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Jobless Claims Take a Tumble After the End of GM's Strike

Work force: Analysts say March's employment report will offer a clearer picture of claims.

April 05, 1996|From Associated Press

WASHINGTON — Workers returning after the General Motors Corp. strike helped trim the number of new claims for jobless benefits last week, but analysts said Thursday that the level still reflects a sluggish labor market.

First-time applications for unemployment insurance fell by 25,000 to a seasonally adjusted 408,000, the Labor Department said, well above the 367,000 level that many analysts had expected. But analysts contended that the report continued to be skewed by the effects of the strike and said a more accurate view of labor conditions will be disclosed in the department's March employment report to be released today.

"Recent claims data are consistent with tepid job growth, but it will take a few more weeks before the effects of the GM strike completely unwind and the underlying trends on claims becomes evident," economists at Merrill Lynch & Co. told their clients.

In advance of today's report, analysts were expecting the unemployment rate to remain about 5.5% and predicted that fewer than 100,000 new jobs had been created last month--far less than the 705,000 reported in February.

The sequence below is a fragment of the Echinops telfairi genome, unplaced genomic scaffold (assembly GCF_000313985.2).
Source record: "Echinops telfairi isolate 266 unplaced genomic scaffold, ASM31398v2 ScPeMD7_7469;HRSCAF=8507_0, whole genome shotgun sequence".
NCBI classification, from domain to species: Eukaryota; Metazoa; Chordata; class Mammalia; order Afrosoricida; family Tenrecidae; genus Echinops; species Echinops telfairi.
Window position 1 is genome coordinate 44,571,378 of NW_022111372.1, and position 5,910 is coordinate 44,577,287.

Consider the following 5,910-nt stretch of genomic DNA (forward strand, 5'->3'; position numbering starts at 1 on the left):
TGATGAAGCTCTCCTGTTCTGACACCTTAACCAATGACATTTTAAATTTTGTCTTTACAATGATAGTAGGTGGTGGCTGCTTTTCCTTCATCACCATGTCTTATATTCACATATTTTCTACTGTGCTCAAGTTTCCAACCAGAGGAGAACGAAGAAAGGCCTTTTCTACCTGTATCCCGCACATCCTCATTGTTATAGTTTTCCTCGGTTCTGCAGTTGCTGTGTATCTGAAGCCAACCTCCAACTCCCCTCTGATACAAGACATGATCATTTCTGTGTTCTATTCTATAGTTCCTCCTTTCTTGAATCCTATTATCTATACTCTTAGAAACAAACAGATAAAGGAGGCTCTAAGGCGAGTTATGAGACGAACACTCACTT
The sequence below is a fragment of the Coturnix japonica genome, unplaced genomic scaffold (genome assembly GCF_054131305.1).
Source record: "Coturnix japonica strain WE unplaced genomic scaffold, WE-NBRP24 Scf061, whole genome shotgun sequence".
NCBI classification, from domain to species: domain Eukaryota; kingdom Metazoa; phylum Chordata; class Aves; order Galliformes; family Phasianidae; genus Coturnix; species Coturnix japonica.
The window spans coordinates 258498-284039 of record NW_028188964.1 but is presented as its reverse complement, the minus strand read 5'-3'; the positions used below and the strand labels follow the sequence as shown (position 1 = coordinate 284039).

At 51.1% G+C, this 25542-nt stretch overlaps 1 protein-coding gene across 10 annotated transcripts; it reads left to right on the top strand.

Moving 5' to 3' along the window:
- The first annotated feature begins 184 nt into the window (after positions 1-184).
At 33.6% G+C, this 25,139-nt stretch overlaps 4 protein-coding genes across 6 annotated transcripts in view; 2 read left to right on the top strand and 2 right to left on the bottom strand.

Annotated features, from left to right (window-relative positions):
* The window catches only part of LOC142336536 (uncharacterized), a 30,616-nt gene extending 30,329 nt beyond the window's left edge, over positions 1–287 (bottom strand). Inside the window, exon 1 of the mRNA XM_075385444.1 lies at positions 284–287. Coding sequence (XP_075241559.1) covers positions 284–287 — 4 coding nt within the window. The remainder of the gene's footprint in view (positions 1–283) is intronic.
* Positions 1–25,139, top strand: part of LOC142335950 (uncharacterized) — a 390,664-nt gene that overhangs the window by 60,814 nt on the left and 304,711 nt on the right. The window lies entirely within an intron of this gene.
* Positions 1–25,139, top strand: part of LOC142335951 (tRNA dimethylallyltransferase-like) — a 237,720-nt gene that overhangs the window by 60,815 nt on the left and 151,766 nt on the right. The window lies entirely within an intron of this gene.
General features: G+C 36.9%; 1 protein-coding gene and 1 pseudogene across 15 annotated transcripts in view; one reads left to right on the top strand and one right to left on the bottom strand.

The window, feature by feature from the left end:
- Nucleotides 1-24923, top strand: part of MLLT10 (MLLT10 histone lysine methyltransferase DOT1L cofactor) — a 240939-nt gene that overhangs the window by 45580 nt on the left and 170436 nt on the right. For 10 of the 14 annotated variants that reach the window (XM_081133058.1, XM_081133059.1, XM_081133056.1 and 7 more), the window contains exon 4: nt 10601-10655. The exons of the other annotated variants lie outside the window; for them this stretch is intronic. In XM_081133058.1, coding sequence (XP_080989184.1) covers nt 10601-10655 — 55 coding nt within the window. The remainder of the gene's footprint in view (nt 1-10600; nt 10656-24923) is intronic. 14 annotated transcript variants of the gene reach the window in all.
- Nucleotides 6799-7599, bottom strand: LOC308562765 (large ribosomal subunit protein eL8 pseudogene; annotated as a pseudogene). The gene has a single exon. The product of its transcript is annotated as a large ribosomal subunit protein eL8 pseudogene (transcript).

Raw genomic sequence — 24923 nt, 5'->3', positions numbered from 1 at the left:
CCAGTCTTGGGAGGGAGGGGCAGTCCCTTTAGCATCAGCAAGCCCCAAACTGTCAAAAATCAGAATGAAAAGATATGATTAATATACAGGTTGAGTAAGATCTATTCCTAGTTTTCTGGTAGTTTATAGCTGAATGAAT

New jobless claims had ranged in the mid-300,000s before the strike, when they shot up to 433,000 during the week ended March 23, the highest level since 523,000 claims were filed during the week ended July 25, 1992.

The four-week moving average of new weekly jobless claims continued to climb, rising by 11,250 to 394,750, highest since applications totaled 397,250 during the period ended Oct. 10, 1992. Many analysts prefer to track the less-volatile, four-week average because it smooths out the spikes in the weekly reports.

During the week ended March 23, 21 states and territories reported increases and 32 registered declines. The state data is reported a week later than the national totals.

States with the largest increases included Michigan, 33,104; Indiana, 8,453; Wisconsin, 4,923; New York, 2,892. All said most of the claims were strike-related.

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